Norris Geyser Basin has become my favorite hot spot in Yellowstone. With hardly ever a soul around, complete with geysers, hot springs and super heated steam vents, Norris has it all. Rarely do I see anyone XC ski here, but the Back Basin is one of the best little known ski trips in YNP. The next time you come to Yellowstone National Park, skip out on Old Faithful and take some time to visit Norris Geyser Basin.
The Fishing Life: An Angler’s Tales of Wild Rivers and Other Restless Metaphors (2013) compiles Paul Schullery’s best stories fish, flies, water, and the people who love them all. Including articles originally published from the 1980s and later, he adds previously unpublished pieces. Schullery fishes his way from Pennsylvania to Mexico, Yellowstone to Alaska, with stops in the Adirondacks and Ohio. These essays explore conservation, favorite rivers, beloved and scorned varieties of fish, non-traditional fly patterns, and the passion behind fly-fishing.
Schullery is a soft-spoken legend, well-known for his reflections about the natural world. He authored nearly 40 books about bears, fly-fishing, Yellowstone, and two works of fiction. Raised in Pennsylvania, he began his career as a seasonal ranger in Yellowstone in 1972. Much of his writing and research is devoted to the Greater Yellowstone Ecosystem, editing the quarterly journal Yellowstone Science from 1992-2009. He also served as executive director of the American Museum of Fly Fishing from 1977 to 1982. I met Mr. Schullery at Montana State University in 2003, when he taught “History of Yellowstone.” I can’t remember most of the lectures, and my old notebooks were trashed along with the futon and PBR cans. I would surely relish the chance to travel back and time and reabsorb every word. Since then, I’ve consulted many of his books for program research. Among his writings outside of fishing, I recommend Mountain Time (1984), Searching for Yellowstone (1997), and Yellowstone’s Ski Pioneers (1995).
Through common goals of keeping fish plentiful and happy, wilderness advocates and fly fisherman usually find companionable ground. Protecting fish inevitably leads to preserving their natural ecosystems. Chapter 21, “How Can You Do That?” explores the wavy lines between catch and release and just…catching. Returning the trout alive to the stream is a conservation practice designed to prevent overharvest in the face of increasing pressure from anglers, environmental concerns, and habit degradation. All of the sport, yet unlike game hunters, none of the bloodshed. Ah, what a fine compromise fishermen made! However, naysayers of catch and release decry the intense pain fish feel from hooking, playing, and prying the hook from its jaws. Schullery relates his experiences amidst this debate. At a wilderness conference, he is approached by some of those in opposition of catch and release. Their claim is that anglers might as well kill the fish as instead of torturing it without ending its suffering. They kept asking, “How can you do that?!” He pauses to think it over, recalling days of glorious fish and wild water, and thinks, “Oh, but how can you not do that?!” Observant anglers are privy to various natural delights besides the pursuit of trout. Chapter Four, “Antlers Aweigh,” reminds us that fish, flies, and water are a small section of the outdoors. As Schullery is fishing Michigan’s Au Sable River, he encounters a deer swimming upstream. His mind immediately relates the doe to various flies crafted with deer hair, prized for its floatant nature. While pondering the creations possible from the deer’s body hair, he watches her make a 90-degree turn for the opposite shore. Startled, she is laboriously swimming away. Realizing he spooked her, he thinks maybe the value in that day on the river comes not from the fishing, but from the larger experience occurring in the ecosystem.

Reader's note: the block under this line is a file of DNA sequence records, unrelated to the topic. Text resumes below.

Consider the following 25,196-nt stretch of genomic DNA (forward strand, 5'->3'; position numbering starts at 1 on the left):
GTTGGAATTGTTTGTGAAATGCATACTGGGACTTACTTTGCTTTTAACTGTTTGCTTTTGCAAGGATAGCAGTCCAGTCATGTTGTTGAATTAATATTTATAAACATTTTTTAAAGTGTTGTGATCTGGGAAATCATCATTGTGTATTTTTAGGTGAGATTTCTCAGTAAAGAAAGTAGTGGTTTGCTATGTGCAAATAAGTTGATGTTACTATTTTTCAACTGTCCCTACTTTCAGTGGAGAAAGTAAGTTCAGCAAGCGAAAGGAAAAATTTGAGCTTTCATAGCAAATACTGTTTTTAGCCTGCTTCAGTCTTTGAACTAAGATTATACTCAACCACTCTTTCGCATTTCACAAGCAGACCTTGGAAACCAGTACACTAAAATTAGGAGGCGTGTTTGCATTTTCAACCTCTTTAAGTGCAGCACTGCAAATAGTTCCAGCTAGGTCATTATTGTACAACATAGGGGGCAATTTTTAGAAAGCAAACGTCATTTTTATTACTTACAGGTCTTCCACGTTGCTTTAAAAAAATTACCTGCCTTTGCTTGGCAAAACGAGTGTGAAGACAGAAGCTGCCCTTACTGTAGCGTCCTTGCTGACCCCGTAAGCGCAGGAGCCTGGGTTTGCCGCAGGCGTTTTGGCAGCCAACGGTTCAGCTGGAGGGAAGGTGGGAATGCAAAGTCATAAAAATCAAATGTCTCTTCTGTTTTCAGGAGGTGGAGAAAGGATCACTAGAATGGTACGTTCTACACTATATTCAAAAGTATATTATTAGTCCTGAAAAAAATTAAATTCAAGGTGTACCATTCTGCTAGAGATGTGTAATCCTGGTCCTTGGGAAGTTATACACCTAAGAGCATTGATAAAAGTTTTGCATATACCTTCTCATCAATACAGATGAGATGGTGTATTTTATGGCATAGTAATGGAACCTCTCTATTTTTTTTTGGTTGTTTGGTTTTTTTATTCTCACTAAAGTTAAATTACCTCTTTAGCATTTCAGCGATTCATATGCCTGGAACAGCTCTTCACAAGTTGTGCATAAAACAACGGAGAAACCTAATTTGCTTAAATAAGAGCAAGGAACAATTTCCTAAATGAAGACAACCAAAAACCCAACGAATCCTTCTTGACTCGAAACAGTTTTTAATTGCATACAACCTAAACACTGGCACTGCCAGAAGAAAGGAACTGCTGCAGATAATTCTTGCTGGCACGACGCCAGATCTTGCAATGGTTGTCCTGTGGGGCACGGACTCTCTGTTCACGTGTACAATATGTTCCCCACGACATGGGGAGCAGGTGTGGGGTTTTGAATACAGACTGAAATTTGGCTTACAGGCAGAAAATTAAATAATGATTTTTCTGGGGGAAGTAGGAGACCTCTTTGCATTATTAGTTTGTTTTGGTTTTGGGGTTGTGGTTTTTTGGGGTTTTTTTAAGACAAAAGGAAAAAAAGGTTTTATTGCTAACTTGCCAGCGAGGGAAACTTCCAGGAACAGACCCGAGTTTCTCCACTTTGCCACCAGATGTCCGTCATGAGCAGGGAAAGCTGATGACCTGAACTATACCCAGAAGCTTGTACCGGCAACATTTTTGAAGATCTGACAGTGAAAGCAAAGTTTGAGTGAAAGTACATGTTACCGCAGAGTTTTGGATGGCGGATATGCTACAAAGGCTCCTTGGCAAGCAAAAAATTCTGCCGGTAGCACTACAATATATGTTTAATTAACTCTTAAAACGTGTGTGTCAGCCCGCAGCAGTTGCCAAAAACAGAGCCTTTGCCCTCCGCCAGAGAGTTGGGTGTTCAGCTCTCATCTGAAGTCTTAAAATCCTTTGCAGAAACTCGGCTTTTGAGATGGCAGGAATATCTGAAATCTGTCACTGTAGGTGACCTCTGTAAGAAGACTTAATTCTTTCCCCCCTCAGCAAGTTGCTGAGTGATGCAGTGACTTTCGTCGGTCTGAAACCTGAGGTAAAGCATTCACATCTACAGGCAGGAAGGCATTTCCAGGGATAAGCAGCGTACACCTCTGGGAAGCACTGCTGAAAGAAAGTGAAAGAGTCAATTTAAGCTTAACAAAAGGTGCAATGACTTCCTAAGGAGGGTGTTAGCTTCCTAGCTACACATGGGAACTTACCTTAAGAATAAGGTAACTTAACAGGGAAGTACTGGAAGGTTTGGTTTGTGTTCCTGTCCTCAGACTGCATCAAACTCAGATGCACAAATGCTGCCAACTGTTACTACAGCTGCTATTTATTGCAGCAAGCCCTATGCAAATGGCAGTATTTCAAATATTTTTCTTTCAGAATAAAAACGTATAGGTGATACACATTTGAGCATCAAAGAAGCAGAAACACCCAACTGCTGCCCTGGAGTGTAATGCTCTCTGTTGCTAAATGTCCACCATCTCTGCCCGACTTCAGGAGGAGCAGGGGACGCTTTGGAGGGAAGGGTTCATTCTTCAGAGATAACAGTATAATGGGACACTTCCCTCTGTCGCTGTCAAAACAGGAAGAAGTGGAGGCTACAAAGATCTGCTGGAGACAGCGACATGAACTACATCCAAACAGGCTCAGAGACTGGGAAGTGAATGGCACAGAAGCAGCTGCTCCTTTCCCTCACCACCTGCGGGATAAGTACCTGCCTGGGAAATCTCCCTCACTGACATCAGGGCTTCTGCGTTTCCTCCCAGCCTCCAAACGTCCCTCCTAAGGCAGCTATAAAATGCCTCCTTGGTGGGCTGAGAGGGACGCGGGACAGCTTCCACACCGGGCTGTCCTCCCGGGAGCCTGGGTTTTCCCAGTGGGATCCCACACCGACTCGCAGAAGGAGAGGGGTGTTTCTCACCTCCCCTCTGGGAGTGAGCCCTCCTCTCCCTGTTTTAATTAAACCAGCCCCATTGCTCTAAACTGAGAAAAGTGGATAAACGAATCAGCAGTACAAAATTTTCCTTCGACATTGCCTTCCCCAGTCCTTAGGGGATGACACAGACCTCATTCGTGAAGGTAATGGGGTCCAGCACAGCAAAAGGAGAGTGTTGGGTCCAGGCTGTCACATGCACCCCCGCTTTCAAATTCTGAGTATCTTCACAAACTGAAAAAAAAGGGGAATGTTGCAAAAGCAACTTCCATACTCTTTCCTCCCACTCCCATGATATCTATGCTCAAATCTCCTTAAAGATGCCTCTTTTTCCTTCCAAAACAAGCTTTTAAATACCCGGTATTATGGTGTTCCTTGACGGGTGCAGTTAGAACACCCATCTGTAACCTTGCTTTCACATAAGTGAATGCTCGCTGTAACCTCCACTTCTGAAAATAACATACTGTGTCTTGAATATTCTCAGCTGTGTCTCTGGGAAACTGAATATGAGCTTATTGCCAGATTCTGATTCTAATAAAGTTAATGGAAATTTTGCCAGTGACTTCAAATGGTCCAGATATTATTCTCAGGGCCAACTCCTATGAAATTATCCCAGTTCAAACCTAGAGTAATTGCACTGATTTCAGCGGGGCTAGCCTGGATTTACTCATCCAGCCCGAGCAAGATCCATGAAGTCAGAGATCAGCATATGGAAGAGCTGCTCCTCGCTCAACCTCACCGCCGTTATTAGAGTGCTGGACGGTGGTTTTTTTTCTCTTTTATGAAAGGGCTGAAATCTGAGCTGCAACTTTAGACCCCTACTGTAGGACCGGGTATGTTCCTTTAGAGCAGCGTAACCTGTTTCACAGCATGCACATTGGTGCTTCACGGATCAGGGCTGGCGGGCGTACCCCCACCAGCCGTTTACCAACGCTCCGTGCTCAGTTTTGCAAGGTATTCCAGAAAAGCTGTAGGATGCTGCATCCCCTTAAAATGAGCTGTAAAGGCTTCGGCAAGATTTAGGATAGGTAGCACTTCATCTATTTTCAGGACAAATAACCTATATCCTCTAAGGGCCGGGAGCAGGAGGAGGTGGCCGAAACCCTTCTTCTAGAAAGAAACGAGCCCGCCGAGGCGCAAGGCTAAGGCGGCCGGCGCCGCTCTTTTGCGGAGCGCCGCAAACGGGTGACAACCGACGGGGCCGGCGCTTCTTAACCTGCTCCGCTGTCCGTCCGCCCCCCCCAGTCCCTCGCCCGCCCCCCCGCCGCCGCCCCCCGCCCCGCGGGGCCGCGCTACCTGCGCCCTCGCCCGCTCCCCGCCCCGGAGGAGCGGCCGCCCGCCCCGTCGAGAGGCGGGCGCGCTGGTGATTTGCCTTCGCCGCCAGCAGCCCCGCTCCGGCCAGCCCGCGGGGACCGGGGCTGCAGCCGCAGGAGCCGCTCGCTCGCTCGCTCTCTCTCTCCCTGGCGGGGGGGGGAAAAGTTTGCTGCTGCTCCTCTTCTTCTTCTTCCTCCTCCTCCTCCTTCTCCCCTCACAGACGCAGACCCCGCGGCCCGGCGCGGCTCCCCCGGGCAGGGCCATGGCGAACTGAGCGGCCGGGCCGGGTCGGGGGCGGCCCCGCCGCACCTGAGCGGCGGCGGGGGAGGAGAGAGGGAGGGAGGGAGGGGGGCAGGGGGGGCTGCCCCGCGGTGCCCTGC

Fish are as important as those searching for them. Schullery introduces us to different fish, and helps define them according to a sort of anglers’ social class. Reigning supreme are the browns and rainbows of the Gardner, Gallatin, and Yellowstone. In “Home River” he describes the Gardner River as a magic stretch of water that can mark an angler’s soul forever. Catching his first trout on a fly rod there, Schullery discovers hatches, currents, and a whole world the tour busses whizzing past never see. I immediately understood this perspective, if not as an angler, but as a Yellowstone visitor looking for more than bears and geysers. A whole world exists underneath the surface, whether that of the fish in the water, the birds in the trees, or the thriving bacteria mats next to flashy erupting geysers. “So Long, Sucker,” acknowledges that not all fish are created equal. Suckers, for one. The name sucker comes from their tendency to live along the bottoms of rivers and lakes, vacuuming up plants and insects. If suckers were people, they would have weak chins, bug eyes, and wear Cheetos-stained sweatpants. Schullery notes they are often known as trashfish, forage fish, and amongst Vermont anglers, shitfish.